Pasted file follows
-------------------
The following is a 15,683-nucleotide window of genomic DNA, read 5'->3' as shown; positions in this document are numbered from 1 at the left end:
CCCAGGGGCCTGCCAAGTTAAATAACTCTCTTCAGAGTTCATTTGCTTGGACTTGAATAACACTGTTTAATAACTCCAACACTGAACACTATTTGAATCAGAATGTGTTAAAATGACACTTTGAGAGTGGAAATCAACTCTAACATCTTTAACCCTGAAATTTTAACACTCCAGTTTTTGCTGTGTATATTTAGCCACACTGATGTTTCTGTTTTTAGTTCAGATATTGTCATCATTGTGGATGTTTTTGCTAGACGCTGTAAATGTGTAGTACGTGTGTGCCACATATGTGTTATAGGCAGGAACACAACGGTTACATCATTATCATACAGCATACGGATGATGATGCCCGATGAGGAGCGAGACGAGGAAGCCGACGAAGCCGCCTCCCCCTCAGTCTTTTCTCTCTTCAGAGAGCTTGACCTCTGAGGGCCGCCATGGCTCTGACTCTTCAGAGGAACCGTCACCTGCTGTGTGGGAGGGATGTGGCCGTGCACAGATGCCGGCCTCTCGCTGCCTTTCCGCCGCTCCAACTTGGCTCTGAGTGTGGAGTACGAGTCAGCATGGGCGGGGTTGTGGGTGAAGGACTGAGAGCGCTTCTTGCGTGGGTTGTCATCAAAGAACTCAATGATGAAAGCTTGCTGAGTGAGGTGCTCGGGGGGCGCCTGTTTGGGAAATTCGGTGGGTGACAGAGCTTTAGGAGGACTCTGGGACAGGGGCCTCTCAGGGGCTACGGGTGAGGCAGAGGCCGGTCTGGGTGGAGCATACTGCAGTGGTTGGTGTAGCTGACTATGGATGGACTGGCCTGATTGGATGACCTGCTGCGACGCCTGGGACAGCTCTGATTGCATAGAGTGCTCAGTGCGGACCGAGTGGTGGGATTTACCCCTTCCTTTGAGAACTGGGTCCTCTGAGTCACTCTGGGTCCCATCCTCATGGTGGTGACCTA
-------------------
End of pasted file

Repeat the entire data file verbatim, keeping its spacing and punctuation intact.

The following is a 15,683-nucleotide window of genomic DNA, read 5'->3' as shown; positions in this document are numbered from 1 at the left end:
CCCAGGGGCCTGCCAAGTTAAATAACTCTCTTCAGAGTTCATTTGCTTGGACTTGAATAACACTGTTTAATAACTCCAACACTGAACACTATTTGAATCAGAATGTGTTAAAATGACACTTTGAGAGTGGAAATCAACTCTAACATCTTTAACCCTGAAATTTTAACACTCCAGTTTTTGCTGTGTATATTTAGCCACACTGATGTTTCTGTTTTTAGTTCAGATATTGTCATCATTGTGGATGTTTTTGCTAGACGCTGTAAATGTGTAGTACGTGTGTGCCACATATGTGTTATAGGCAGGAACACAACGGTTACATCATTATCATACAGCATACGGATGATGATGCCCGATGAGGAGCGAGACGAGGAAGCCGACGAAGCCGCCTCCCCCTCAGTCTTTTCTCTCTTCAGAGAGCTTGACCTCTGAGGGCCGCCATGGCTCTGACTCTTCAGAGGAACCGTCACCTGCTGTGTGGGAGGGATGTGGCCGTGCACAGATGCCGGCCTCTCGCTGCCTTTCCGCCGCTCCAACTTGGCTCTGAGTGTGGAGTACGAGTCAGCATGGGCGGGGTTGTGGGTGAAGGACTGAGAGCGCTTCTTGCGTGGGTTGTCATCAAAGAACTCAATGATGAAAGCTTGCTGAGTGAGGTGCTCGGGGGGCGCCTGTTTGGGAAATTCGGTGGGTGACAGAGCTTTAGGAGGACTCTGGGACAGGGGCCTCTCAGGGGCTACGGGTGAGGCAGAGGCCGGTCTGGGTGGAGCATACTGCAGTGGTTGGTGTAGCTGACTATGGATGGACTGGCCTGATTGGATGACCTGCTGCGACGCCTGGGACAGCTCTGATTGCATAGAGTGCTCAGTGCGGACCGAGTGGTGGGATTTACCCCTTCCTTTGAGAACTGGGTCCTCTGAGTCACTCTGGGTCCCATCCTCATGGTGGTGACCTA